The Image Series: Aveling and the Politics of Transfusion

Series November 9, 2015 10:20 am

The Image Series invites HASTS affiliates and guest authors to write freely about one image relevant to their work.  To contribute to this set, contact Lan Li at

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J. H. Aveling, `Immediate transfusion in England’, Obstetrics Journal, 1873, 1, 303. positions of patient and blood donor. Wellcome Library, London.

In 1873, James Aveling proposed the first apparatus for immediate transfusion, a blood transfusion procedure characterized by the direct connection between donor and patient. Theoretically, immediate transfusion aimed to circumvent the problem of coagulation or blood clotting thought to be caused by the blood’s contact with the air. Aveling promoted his technological solution as a method that was “safe, easy, uninterrupted, and a close imitation of Nature.”

But what Aveling believed to be “safe” and “a close imitation of nature” was precisely the center of intense medical debate* in Victorian scientific communities surrounding the controversial procedure of blood transfusion only recently brought back into practice in 1818 by James Blundell, a graduate of the University of Edinburgh.

In this figure, we have a representation of the proper positioning of patient and blood donor for immediate transfusion. Critical to my reading is the explicit gendering of the two subjects: the patient is depicted as a female in bed and the blood donor is depicted as a male seated by the bedside and facing away from the patient. Note also that Aveling’s figure first appears in the Obstetrics Journal. These details underscore the persistent gender hierarchy in Victorian medical theory and practice. The donor-patient relationship Aveling understands to be “a close imitation of nature” is a heterosexual one that physically connects the bodies of a healthy male donor and a receptive female. It is no surprise then that practitioners customarily employed husbands as donors for their wives due to the intimacy of the procedure that took place by the bedside.

Furthermore, we can connect blood transfusion to the history of obstetrics, which shifted during the eighteenth and nineteenth centuries from midwives to male physicians. The figure of the male physician (who could possibly be a quack) interloping in these otherwise private, domestic spaces, as well as possibly serving as a donor himself in the place of a husband with a weak constitution, provoked further suspicion of an already invasive, risky procedure.**

Gothic literature since the late eighteenth century and sensation fiction in the mid-nineteenth century dramatized the dangers that could befall the vulnerable “Angel in the House.” This gendered “gothic body,” characterized by her susceptibility to violation and permeability of corporeal boundaries, became the figure by which cultural anxieties surrounding the female could be worked out. Victorian gothic texts like Mary Elizabeth Braddon’s “Good Lady Ducayne” (1896) and Bram Stoker’s Dracula (1897) feature explicitly the scene of blood transfusion, suffused with the sentimentality of the sickly female in need of male medical heroism. Stoker’s Dracula, in particular, imagines transfusion at its very limits. Van Helsing’s decision to transfuse the blood of Lucy’s suitors into her proves not only futile but also dangerous: Lucy, far from helpless, ultimately turns undead to prey upon children, and Dracula’s contagion now potentially circulates among the male citizens of an ostensibly pure English nation.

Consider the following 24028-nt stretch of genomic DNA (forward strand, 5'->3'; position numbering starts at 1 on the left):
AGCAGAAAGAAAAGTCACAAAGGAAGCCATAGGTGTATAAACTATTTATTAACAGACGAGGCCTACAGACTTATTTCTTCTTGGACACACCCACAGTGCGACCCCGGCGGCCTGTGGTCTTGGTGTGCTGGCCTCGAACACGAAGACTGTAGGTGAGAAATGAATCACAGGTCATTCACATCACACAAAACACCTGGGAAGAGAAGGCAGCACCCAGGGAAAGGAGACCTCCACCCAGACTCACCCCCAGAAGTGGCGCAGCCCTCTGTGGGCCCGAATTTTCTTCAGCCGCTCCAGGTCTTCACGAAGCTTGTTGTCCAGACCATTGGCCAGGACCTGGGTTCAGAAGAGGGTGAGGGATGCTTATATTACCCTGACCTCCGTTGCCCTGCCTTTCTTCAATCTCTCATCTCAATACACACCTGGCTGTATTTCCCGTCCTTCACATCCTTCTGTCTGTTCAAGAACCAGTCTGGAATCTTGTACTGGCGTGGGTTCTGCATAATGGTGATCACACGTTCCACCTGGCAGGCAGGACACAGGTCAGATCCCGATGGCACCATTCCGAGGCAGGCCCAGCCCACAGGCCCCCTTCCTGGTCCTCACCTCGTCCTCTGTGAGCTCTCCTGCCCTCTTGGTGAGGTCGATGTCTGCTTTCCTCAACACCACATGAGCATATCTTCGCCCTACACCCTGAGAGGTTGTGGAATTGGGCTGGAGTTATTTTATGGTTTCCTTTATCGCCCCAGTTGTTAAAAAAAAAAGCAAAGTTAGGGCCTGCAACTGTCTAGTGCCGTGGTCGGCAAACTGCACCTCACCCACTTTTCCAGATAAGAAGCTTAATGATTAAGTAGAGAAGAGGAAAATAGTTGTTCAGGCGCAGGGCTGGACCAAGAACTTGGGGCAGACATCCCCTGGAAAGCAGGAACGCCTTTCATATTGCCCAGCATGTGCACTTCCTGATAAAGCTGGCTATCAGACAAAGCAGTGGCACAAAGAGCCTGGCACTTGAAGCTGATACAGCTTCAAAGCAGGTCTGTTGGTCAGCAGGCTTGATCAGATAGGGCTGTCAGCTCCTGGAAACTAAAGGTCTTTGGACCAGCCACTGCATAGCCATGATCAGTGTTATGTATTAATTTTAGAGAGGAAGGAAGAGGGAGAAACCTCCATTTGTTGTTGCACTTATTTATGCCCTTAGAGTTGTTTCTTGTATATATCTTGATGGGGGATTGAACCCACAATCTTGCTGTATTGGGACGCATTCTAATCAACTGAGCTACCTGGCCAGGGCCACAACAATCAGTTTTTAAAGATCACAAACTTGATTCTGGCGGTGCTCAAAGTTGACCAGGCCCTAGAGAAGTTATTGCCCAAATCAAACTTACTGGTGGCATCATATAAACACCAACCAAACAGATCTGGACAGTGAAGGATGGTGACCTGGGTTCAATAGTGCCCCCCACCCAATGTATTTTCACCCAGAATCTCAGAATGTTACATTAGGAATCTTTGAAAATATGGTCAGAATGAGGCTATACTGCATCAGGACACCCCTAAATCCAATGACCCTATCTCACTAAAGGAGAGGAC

What is gothic about blood transfusion is the transgressive intermixing of bodily fluids, constitutions, and gender identities. Hypodermic procedures like transfusion and vaccination always risk contamination of blood purity, a fluid symbol of Victorian national fitness.


Travis Lau is a doctoral candidate at the University of Pennsylvania Department of English. His research interests include long eighteenth- and nineteenth-century British literature, the history and theory of the novel, the history of medicine, disability studies, body studies, and gender and sexuality studies. His dissertation, tentatively titled “Prophylactic Fictions: Immunity and Biopolitics,” explores the British literary and cultural history of immunity and vaccination beginning in the eighteenth century. His academic writing has been published in the Journal of Homosexuality (forthcoming) and Romantic Circles (forthcoming). His creative writing has appeared in WestwindThistleSpiresFeminine InquiryWordgathering, Synaesthesia, and QDA: A Queer Disability Anthology (Handtype Press, 2015).


*See Kim Pelis, “Blood Clots, The Nineteenth Century Debate Over the Substance and Means of Transfusion in Britain” for more specifics about these debates regarding the safety of blood letting and the problem of coagulation.

**See Holly Tucker’s Blood Work: A Tale of Medicine and Murder in the Scientific Revolution for a history of bloodletting, blood transfusion, and the development of modern science.


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